Albuterol review

Asthmatic patients are all too familiar with Albuterol. It is one of their helplines when breathing difficulty, chest tightness, and wheezing occurs. Albuterol works by relaxing the muscles in the air passageways to improve breathing. It is also effective in treating other pulmonary diseases other than asthma.

Albuterol comes in a liquid solution form which is placed either on the nebulizer or the inhaler. When used to treat lung diseases, it is used at least every six hours; when used to improve breathing, it is used every 15 to 30 minutes. Consult your doctor for the exact dosage needed in your case based on your symptoms. He will know how the correct amount of Albuterol you should use every dosage time and how often you should use it. Do not change the dosage without the orders from your doctor. If Albuterol no longer controls your symptoms or if you feel that your symptoms worsen even after taking the drug, call your doctor immediately. If your symptoms got better before you even complete the prescription period, call your doctor and ask him whether you must discontinue using Albuterol or not. Never stop using it unless it is advised.

Albuterol used through inhalers comes in canisters. Each canister contains 200 inhalations. Once you have used up the labeled number of inhalations the canister contains, you must throw it away and make use of another canister. Some canisters do not have counters. In this case, you need to keep track of the number of inhalations you have used up by yourself so you will know when to change it. The inhaler with Albuterol aerosol is meant for use only with Albuterol. Do not use other medicines with it in the same way that you cannot use a canister of Albuterol with another inhaler.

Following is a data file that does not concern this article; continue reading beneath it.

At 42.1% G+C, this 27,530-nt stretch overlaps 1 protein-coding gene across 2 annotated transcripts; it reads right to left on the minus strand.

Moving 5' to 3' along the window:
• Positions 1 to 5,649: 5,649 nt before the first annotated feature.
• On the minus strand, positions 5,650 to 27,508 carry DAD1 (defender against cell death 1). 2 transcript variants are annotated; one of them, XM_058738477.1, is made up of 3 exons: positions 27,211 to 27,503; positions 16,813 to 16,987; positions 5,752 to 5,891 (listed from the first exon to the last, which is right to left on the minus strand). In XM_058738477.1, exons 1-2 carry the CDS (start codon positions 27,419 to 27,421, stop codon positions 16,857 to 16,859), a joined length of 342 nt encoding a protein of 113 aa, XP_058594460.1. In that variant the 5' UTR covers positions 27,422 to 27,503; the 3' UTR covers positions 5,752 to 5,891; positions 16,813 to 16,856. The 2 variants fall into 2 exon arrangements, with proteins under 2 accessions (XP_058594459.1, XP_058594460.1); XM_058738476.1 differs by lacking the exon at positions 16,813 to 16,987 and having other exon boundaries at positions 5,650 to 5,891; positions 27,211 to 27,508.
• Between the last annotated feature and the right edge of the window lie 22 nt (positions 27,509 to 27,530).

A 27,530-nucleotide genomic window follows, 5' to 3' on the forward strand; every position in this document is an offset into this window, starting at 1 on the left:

Be careful in using the inhaler and the nebulizer. The solution must not contact your eyes. It must not also be used near a source of heat or flame. Albuterol may explode when near very high temperatures. To lead you the way, take a lesson from your doctor on the proper way of using the inhaler or nebulizer. Let him watch during your first try. If you are using it on your kid, always watch him over while he inhales the medicine.

Extra care must be taken for patients with histories of allergies, heart disease, high blood pressure, diabetes, and hyperthyroidism. Current drug use, whether it is just a vitamin or herbal supplement, must be mentioned to the doctor as well. Pregnant women and nursing mothers are also considered special cases. As such, doctors may need to adjust the dosages when any of the above mentioned conditions are present.

Albuterol causes side effects. Normally, side effects like headache, nausea, vomiting, cough, and throat irritation come mildly. If they persist or worsen as you continue using Albuterol, you will need to make an immediate appointment with your doctor. Equally alarming signs include chest pains, rashes, itching, swelling, swallowing difficulty, and hoarseness.

Albuterol must be stored tightly closed and out of reach of children at room temperatures. It must also be kept away from excessive heat and moisture. Ask your doctor on proper handling and disposal of Albuterol to be safe.

Albuterol has the following structural formula:

Chemical structure of albuterol

• Molecular formula of albuterol is C13H21NO3
• Chemical IUPAC Name is 2-(hydroxymethyl)-4-(1-hydroxy-2-tert-butylamino-ethyl)-phenol
• Molecular weight is 239.311 g/mol
Albuterol available : 0.63mg/3ml solution 3ml plastic container, 2mg/5ml syrup, 2mg tablets, 4mg tablets

Brand name(s): Accuneb, Aerolin, Albuterol sulfate, Asmaven, Broncovaleas, Cetsim, Cobutolin, Ecovent, Loftan, Proventil, Rotahaler, Salbulin, Salbutamol, Salbutard, Salbutine, Salbuvent, Solbutamol, Sultanol, Venetlin, Ventolin, Volma, Volmax, Xopenex

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